"Those who sacrifice liberty for
security deserve neither."
-- Benjamin Franklin 
| "All governments lie and nothing
say should be believed."
1. The Permanent 'War on
2. Chomsky: The U.S. Behaves
Nothing Like a Democracy,
But You'll Never Hear About It
in Our 'Free Press'
3. 'Jaw-Dropping' Record of
Violations Reveals Perils of
The plan to translate "About terrorism"
is still on hold, for
lack of energy, mostly because I do not sleep enough.
And there isn't much - that I found - that relates to the crisis, so
I'll have only three or four items today.
'War on Terror'
First, a piece in Consortiumnews by Lawrence Davidson,
who is a professor of history at West Chester University in
Pennsylvania. It is mostly about Hedges vs. Obama, that I have written
about before, that was initially won by Hedges, and then lost on appeal:
This starts as follows:
In January 2012, former
war correspondent Christopher Hedges and others, including Noam Chomsky
and Daniel Ellsberg, filed a lawsuit
in federal court challenging the constitutionality of the 2012 National
Defense Authorization Act (NDAA) and specifically the Act’s Section
1021(b)(2), which allows for indefinite detention by the U.S. military
of people “who are part of or substantially support Al Qaeda, the
Taliban or associated forces engaged in hostilities against the United
This detention denies
those held of the ability to “contest the allegations against them
because they have no right to be notified of the specific charges
against them,” according to the complaint. The particular issue in
question was the vagueness of the terms “substantially support” and
A little further on, it is
This seems all quite
reasonable, and indeed judge Kathleen Forrest sided with Hedges. The
government went in immediate appeal, and won the appeal, and not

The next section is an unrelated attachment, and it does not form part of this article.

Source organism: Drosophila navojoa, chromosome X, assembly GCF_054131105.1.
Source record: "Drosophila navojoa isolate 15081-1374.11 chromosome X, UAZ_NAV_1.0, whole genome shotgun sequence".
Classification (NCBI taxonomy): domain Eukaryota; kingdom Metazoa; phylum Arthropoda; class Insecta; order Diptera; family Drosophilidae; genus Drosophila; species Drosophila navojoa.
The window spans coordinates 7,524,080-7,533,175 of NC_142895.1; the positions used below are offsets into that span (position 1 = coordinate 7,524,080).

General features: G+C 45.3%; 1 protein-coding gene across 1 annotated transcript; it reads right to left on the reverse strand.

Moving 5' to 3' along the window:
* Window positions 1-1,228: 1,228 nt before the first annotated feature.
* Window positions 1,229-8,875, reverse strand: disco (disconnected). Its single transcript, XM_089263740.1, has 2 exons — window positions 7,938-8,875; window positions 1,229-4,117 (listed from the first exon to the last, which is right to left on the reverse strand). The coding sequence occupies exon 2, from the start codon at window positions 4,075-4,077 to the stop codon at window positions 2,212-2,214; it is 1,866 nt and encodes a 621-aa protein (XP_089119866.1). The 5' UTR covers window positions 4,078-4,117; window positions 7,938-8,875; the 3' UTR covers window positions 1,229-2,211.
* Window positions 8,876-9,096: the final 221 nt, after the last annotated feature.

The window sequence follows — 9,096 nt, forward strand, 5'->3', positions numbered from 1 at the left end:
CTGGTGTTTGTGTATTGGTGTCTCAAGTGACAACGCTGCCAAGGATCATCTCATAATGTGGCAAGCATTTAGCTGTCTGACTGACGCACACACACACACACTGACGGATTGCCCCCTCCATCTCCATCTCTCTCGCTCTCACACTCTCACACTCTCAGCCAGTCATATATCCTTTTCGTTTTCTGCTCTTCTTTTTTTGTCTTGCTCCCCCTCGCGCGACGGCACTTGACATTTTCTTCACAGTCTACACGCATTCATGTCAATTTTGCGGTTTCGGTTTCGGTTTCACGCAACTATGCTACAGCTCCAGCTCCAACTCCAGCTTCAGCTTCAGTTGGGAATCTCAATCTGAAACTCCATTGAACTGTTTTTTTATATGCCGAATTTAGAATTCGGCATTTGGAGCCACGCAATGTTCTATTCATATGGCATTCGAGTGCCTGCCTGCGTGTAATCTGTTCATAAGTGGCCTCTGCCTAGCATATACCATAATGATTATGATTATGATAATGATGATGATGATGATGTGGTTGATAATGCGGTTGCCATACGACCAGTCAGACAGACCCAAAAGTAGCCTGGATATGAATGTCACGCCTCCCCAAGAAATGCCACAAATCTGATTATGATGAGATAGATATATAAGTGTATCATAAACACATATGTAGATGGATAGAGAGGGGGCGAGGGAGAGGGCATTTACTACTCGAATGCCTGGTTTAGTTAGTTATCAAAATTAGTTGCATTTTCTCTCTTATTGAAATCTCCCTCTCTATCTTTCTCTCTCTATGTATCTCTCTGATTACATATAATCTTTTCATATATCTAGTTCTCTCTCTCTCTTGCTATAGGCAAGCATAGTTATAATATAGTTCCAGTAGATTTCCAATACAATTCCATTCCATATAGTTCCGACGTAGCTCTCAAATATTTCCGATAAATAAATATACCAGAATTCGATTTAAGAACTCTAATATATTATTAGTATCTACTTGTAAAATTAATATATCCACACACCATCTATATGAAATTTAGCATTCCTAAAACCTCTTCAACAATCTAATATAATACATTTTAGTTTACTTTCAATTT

because it said anything specific, but because
The plaintiffs claimed
that the NDAA violated various constitutional amendments: the First
(free speech), Fifth (due process as well as the stipulation that
people must be able to understand what actions break the law) and
Fourteenth (equal protection).
as Carl Mayer, the
lawyer for Christopher Hedges, had noted earlier, “The government has
not put in any evidence. They just keep making these broad assurances.
It’s all a ‘trust us’ proceeding.” And trust them is exactly what the
appellate judges did.
Next, Davidson discusses
another case, that you have to check out yourself using the link. But
here is the conclusion Lawrence Davidson draws, from his whole piece:
As it stands now, in
terms of civil liberties there is not much “daylight” between Obama’s
practice and the past behavior of neoconservative vulgarians such as
George W. Bush.
Or in other words: Obama
simply continues the policies of Bush Jr. And indeed, there is much
governmental lying, as I.F. Stone also said.
2. Chomsky: The U.S. Behaves Nothing Like a
Democracy, But You'll
Never Hear About
It in Our 'Free Press'
Next, a fairly long piece by Noam Chomsky that I found on Alternet:
This starts as follows:
I'd like to
comment on topics that I think should regularly be on the front pages
but are not - and in many crucial cases are scarcely mentioned at all
or are presented in ways that seem to me deceptive because they're
framed almost reflexively in terms of doctrines of the powerful.
And it ends thus:
picture is pretty grim, I think. But there are shafts of light. As
always through history, there are two trajectories. One leads towards
oppression and destruction. The other leads towards freedom and
justice. And as always - to adapt Martin Luther King's famous phrase -
there are ways to bend the arc of the moral universe towards justice
and freedom - and by now even towards survival.
In between, there are many
Chomskyan points of view, that I do not all agree with, though overall
I agree considerably more than not.
In fact, I had decided to discuss quite a few of these points, but